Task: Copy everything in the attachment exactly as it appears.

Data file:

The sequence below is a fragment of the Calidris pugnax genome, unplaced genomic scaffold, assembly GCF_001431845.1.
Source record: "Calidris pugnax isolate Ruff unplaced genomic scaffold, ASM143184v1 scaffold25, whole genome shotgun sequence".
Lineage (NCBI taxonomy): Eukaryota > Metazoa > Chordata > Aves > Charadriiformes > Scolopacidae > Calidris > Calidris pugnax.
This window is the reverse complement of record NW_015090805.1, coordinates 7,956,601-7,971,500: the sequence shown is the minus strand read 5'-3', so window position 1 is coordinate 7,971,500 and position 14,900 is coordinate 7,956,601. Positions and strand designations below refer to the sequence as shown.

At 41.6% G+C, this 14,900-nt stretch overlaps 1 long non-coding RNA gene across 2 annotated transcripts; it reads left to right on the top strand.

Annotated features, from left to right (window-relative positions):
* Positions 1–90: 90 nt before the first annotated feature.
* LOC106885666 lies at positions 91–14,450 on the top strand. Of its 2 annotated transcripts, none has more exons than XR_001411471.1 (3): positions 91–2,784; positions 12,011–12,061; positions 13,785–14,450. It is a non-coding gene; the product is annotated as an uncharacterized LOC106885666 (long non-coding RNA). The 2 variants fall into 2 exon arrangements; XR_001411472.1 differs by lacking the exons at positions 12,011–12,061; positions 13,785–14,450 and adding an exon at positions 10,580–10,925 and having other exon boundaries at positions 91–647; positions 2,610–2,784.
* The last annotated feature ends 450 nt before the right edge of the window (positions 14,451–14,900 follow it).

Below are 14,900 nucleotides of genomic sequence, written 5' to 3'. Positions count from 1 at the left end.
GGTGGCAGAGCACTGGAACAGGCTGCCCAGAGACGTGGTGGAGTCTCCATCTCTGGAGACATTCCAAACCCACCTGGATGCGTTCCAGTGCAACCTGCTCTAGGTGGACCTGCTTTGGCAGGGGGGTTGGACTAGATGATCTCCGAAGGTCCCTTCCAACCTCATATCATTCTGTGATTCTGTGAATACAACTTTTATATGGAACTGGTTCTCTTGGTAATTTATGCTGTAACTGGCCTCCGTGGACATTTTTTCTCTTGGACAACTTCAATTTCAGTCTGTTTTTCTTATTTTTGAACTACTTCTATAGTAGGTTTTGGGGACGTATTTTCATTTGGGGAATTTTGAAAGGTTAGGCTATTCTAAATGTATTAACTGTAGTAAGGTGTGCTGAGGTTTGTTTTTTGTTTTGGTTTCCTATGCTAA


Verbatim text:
The sequence below is a fragment of the Calidris pugnax genome, unplaced genomic scaffold, assembly GCF_001431845.1.
Source record: "Calidris pugnax isolate Ruff unplaced genomic scaffold, ASM143184v1 scaffold25, whole genome shotgun sequence".
Lineage (NCBI taxonomy): Eukaryota > Metazoa > Chordata > Aves > Charadriiformes > Scolopacidae > Calidris > Calidris pugnax.
This window is the reverse complement of record NW_015090805.1, coordinates 7,956,601-7,971,500: the sequence shown is the minus strand read 5'-3', so window position 1 is coordinate 7,971,500 and position 14,900 is coordinate 7,956,601. Positions and strand designations below refer to the sequence as shown.

At 41.6% G+C, this 14,900-nt stretch overlaps 1 long non-coding RNA gene across 2 annotated transcripts; it reads left to right on the top strand.

Annotated features, from left to right (window-relative positions):
* Positions 1–90: 90 nt before the first annotated feature.
* LOC106885666 lies at positions 91–14,450 on the top strand. Of its 2 annotated transcripts, none has more exons than XR_001411471.1 (3): positions 91–2,784; positions 12,011–12,061; positions 13,785–14,450. It is a non-coding gene; the product is annotated as an uncharacterized LOC106885666 (long non-coding RNA). The 2 variants fall into 2 exon arrangements; XR_001411472.1 differs by lacking the exons at positions 12,011–12,061; positions 13,785–14,450 and adding an exon at positions 10,580–10,925 and having other exon boundaries at positions 91–647; positions 2,610–2,784.
* The last annotated feature ends 450 nt before the right edge of the window (positions 14,451–14,900 follow it).

Below are 14,900 nucleotides of genomic sequence, written 5' to 3'. Positions count from 1 at the left end.
GGTGGCAGAGCACTGGAACAGGCTGCCCAGAGACGTGGTGGAGTCTCCATCTCTGGAGACATTCCAAACCCACCTGGATGCGTTCCAGTGCAACCTGCTCTAGGTGGACCTGCTTTGGCAGGGGGGTTGGACTAGATGATCTCCGAAGGTCCCTTCCAACCTCATATCATTCTGTGATTCTGTGAATACAACTTTTATATGGAACTGGTTCTCTTGGTAATTTATGCTGTAACTGGCCTCCGTGGACATTTTTTCTCTTGGACAACTTCAATTTCAGTCTGTTTTTCTTATTTTTGAACTACTTCTATAGTAGGTTTTGGGGACGTATTTTCATTTGGGGAATTTTGAAAGGTTAGGCTATTCTAAATGTATTAACTGTAGTAAGGTGTGCTGAGGTTTGTTTTTTGTTTTGGTTTCCTATGCTAA